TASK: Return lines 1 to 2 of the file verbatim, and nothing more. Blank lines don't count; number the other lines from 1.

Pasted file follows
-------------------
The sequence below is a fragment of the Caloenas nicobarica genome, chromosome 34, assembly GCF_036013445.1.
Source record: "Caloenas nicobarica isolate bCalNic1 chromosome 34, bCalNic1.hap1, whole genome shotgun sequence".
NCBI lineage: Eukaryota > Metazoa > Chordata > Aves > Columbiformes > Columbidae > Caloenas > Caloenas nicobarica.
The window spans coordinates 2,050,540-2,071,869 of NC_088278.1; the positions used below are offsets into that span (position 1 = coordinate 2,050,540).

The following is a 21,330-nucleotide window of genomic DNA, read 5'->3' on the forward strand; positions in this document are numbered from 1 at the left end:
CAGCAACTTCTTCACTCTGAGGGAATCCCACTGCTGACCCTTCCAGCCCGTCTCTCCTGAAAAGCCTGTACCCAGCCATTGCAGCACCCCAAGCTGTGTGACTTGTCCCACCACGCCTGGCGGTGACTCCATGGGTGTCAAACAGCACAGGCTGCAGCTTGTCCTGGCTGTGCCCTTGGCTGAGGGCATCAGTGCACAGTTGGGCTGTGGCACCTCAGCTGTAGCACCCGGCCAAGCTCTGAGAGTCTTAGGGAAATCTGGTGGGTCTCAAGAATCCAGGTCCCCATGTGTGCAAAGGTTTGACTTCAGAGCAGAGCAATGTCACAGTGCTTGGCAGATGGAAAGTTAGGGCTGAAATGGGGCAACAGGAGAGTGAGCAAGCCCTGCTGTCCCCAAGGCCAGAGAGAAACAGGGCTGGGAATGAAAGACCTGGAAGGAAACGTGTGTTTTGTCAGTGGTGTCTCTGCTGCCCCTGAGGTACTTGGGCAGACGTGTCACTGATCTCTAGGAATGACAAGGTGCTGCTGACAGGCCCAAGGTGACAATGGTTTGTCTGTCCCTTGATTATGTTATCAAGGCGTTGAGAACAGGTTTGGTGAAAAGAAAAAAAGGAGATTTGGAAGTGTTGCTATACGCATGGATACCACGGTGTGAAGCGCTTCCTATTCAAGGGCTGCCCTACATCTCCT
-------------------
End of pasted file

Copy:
The sequence below is a fragment of the Caloenas nicobarica genome, chromosome 34, assembly GCF_036013445.1.
Source record: "Caloenas nicobarica isolate bCalNic1 chromosome 34, bCalNic1.hap1, whole genome shotgun sequence".